Which vaccinations are important for protection of women’s health? Here are the top 5 that we recommend!
According to the CDC, women should receive annual assessment of infection risks due to health, age, occupation, travel, lifestyle, and history of vaccinations. At The Woman’s Clinic, our gynecologists in Little Rock offer many kinds of vaccines so that you can stay healthy and keep doing the things you love. In addition to coming in for an annual visit, we recommend that you get the following vaccines!
1. Human Papillomavirus (HPV) Vaccine
The majority of cervical cancers are associated with the human papilloma virus (HPV). When talking about the pros and cons of the HPV vaccine, we generally tell patients this—the HPV vaccine is widely considered to be safe and effective, you can get vaccinated up until the age of 26, and there are often little to no side effects. Here are the facts:
- Girls and boys ages 11 or 12 should receive the HPV vaccination.
- Ideally, youths should receive the vaccine before their first sexual contact.
- Pregnant women or people with moderate or severe illnesses should not have the HPV vaccination.
Do not get the HPV vaccine if you have experienced any allergic reactions to Latex, yeast, or to any element in the HPV vaccine. Vaccine side-effects are typically mild, involving swelling, redness, or soreness at the injection site. Other side effects are headache, dizziness or fainting, nausea, vomiting, fatigue, and weakness.
2. Influenza Vaccine
Adults and children 6 months of age or older should receive the Influenza vaccine each fall or winter. If you are feverish, wait until you recover to get a flu shot.
- Women who plan a pregnancy during flu season should be vaccinated.
- Women at high risk for flu-related complications should be vaccinated before flu season.
- Healthy adults aged 49 and under, excluding pregnant women, can receive the live attenuated flu vaccine. Everyone else should receive the inactivated influenza vaccine.
- Fluzone, a high-dosage vaccine, is available to people 65 and above.
Consult your doctor before receiving the influenza vaccine if you have had an allergic reaction to a flu shot, or to eggs, or had Guillain-Barr syndrome.
Women of childbearing age who are not pregnant, and who are not immune to varicella (chickenpox) should be vaccinated against varicella.
- If you’ve never had varicella, or you have received only one of the two doses of varicella vaccine, ask your doctor whether you need to be vaccinated again.
- This vaccine is especially recommended for adults ages 50 and above.
- The varicella vaccine is not recommended for pregnant women. Ask your gynecologist about screening for varicella immunity in preparation for conception.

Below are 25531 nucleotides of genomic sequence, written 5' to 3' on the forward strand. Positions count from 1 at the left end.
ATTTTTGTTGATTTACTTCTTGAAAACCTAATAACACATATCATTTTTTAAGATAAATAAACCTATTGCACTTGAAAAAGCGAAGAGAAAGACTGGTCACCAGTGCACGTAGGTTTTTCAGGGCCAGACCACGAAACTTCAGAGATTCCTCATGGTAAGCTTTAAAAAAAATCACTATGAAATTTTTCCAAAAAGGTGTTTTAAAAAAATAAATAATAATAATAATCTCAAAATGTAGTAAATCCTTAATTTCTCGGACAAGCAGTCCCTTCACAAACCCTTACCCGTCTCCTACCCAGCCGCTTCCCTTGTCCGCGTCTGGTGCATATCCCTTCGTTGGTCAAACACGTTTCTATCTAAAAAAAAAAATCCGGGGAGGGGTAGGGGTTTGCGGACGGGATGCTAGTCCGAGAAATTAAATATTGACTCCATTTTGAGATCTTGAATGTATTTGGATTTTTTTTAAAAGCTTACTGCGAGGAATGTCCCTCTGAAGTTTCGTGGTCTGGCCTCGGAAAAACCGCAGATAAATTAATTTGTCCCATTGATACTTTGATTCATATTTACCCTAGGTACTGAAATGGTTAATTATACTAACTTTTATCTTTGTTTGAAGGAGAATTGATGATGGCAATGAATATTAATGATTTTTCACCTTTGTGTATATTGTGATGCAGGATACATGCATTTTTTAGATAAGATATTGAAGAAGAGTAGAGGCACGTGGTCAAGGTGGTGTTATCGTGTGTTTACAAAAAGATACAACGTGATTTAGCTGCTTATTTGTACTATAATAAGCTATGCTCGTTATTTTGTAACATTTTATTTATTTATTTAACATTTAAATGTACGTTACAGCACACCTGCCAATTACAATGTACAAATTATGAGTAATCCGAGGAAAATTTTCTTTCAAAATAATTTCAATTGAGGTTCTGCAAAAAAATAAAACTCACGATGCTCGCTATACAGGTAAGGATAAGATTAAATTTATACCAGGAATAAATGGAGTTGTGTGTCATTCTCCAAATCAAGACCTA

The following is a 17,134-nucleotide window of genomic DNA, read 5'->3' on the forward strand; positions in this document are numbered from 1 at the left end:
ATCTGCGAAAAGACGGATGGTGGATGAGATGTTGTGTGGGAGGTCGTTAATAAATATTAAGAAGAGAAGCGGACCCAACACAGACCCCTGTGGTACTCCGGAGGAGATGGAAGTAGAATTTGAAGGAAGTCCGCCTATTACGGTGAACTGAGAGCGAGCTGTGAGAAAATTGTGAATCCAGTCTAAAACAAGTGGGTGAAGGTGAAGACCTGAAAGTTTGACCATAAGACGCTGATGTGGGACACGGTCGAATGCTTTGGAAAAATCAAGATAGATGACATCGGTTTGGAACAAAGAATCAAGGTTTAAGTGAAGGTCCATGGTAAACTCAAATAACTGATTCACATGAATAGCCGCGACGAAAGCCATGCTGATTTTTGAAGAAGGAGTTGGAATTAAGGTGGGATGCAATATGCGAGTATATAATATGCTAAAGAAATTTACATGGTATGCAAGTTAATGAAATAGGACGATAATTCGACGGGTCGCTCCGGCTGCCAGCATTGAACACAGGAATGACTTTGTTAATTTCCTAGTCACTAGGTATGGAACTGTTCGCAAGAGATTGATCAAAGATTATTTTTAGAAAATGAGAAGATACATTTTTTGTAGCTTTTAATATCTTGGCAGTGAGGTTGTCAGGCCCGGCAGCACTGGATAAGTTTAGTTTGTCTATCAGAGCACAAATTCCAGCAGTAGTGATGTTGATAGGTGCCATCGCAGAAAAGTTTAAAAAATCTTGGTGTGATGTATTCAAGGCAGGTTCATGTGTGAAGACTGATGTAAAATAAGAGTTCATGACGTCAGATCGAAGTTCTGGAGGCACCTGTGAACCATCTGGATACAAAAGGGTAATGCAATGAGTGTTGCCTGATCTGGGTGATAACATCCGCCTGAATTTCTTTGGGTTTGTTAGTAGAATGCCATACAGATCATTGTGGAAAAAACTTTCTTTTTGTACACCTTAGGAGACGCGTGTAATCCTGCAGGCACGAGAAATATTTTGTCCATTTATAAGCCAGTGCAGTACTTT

Do not get vaccinated for varicella if you have had an allergic reaction to the varicella vaccine, Neomycin, or gelatin.
4. Measles, Mumps, Rubella (MMR)
Anyone born after 1956 who has not been vaccinated for Measles, Mumps, and Rubella needs to receive at least 1 dose of the MMR vaccine.
- Health care workers and international travelers may require a second dose of MMR vaccine.
- The rubella portion of the MMR vaccine protects against congenital rubella syndrome. Women of childbearing age should receive screening for immunity to rubella.
- Women who are not immune, have not been vaccinated, and are not pregnant should receive the MMR vaccination.
- After receiving the MMR vaccine, women should wait for at least 3 months before becoming pregnant.
- This vaccine is recommended for adults age 50 and above.
Do not get an MMR vaccination if you have ever had a reaction to Neomycin, gelatin, or a previously received dose of MMR vaccine.
5. Tetanus, Diphtheria, Pertussis (Td/Tdap)
Adults under age 65, healthcare providers, and anyone in contact with infants should receive these vaccines, with booster shots every decade.
- Women of childbearing age should keep their vaccines current.
- Pregnant women who have not received these vaccines within the last decade might need a vaccination during pregnancy.
- Grandparents should receive the vaccination, as Pertussis-related infant deaths have increased since 2000.
Do not have the Td or Tdap vaccines if you have ever experienced an allergic reaction to a vaccine. Consult your doctor before vaccination if you have ever had Guillain-Barr syndrome.
The Woman’s Clinic
The Woman’s Clinic’s gynecologists provide state-of-the-art healthcare in a comfortable, private setting. We provide gynecologic examinations, routine and high-risk obstetric care, sonography, cervical cancer screening, infertility treatment, bone density testing, treatment for urinary incontinence, and gynecologic surgery.
For information about vaccines for Women, or to make an appointment with a Little Rock gynecologist, contact The Woman’s Clinic at 501-664-4131.
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